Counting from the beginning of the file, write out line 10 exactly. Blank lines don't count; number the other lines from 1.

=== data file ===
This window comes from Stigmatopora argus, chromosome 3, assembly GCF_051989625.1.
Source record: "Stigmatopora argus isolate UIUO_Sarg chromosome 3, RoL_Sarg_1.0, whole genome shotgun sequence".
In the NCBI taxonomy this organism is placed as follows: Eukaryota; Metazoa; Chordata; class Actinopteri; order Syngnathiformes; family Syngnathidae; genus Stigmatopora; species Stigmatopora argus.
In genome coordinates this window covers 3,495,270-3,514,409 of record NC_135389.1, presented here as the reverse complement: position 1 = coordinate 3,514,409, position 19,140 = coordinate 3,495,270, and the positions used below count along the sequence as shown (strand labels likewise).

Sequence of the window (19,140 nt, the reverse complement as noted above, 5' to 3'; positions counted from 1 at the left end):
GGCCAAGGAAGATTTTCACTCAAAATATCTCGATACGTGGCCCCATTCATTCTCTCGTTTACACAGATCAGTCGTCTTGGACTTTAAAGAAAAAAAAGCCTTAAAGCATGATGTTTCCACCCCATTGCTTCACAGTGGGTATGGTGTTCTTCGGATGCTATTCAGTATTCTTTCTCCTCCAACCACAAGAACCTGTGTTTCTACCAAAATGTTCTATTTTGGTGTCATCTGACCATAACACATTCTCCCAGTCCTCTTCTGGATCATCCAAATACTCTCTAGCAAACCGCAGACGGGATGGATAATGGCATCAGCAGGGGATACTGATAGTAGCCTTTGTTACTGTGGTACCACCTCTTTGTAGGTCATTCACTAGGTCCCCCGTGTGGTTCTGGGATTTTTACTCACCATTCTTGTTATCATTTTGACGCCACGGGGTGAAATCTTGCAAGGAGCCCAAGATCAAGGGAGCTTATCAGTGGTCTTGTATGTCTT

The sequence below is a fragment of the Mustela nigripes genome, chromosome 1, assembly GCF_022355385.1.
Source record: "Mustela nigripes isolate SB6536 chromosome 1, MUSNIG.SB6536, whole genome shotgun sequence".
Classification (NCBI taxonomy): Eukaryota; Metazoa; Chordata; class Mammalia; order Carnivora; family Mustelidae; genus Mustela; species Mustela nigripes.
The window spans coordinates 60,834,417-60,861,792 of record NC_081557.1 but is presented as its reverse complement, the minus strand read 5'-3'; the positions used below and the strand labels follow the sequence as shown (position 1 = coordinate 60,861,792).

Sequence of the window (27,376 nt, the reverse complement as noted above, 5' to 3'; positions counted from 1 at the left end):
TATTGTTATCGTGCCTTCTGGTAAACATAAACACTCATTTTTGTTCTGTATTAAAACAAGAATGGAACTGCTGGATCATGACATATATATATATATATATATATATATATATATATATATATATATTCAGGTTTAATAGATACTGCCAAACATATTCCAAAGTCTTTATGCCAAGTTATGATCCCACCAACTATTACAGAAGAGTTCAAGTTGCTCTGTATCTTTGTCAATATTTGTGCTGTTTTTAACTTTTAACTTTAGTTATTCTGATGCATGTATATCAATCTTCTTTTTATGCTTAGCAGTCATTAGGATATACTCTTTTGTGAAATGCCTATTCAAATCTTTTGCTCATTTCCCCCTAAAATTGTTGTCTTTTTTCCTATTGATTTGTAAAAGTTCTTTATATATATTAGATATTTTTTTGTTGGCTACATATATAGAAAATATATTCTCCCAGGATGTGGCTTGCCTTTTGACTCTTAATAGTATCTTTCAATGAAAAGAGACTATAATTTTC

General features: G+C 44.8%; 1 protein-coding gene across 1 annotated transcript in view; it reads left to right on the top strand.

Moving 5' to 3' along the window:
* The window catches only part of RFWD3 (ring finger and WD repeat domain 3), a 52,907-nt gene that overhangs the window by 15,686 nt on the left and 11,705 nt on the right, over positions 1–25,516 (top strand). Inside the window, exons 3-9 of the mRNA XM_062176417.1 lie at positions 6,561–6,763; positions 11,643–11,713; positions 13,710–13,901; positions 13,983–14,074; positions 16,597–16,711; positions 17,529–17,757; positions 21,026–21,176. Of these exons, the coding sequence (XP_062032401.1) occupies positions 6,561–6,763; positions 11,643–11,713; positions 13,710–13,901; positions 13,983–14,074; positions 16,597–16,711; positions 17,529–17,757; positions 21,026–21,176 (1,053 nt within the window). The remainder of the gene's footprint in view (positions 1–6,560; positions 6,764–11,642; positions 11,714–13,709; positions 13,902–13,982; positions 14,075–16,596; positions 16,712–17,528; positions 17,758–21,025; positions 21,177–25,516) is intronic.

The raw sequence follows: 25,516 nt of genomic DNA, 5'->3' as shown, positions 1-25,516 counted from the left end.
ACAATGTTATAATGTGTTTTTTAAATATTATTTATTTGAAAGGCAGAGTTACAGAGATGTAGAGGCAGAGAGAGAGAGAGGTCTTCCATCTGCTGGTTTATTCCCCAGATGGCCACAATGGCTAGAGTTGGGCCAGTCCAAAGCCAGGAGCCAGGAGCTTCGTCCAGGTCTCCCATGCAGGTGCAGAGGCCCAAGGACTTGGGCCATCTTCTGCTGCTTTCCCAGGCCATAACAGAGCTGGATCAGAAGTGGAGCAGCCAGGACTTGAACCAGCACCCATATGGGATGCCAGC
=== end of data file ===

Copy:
The window spans coordinates 60,834,417-60,861,792 of record NC_081557.1 but is presented as its reverse complement, the minus strand read 5'-3'; the positions used below and the strand labels follow the sequence as shown (position 1 = coordinate 60,861,792).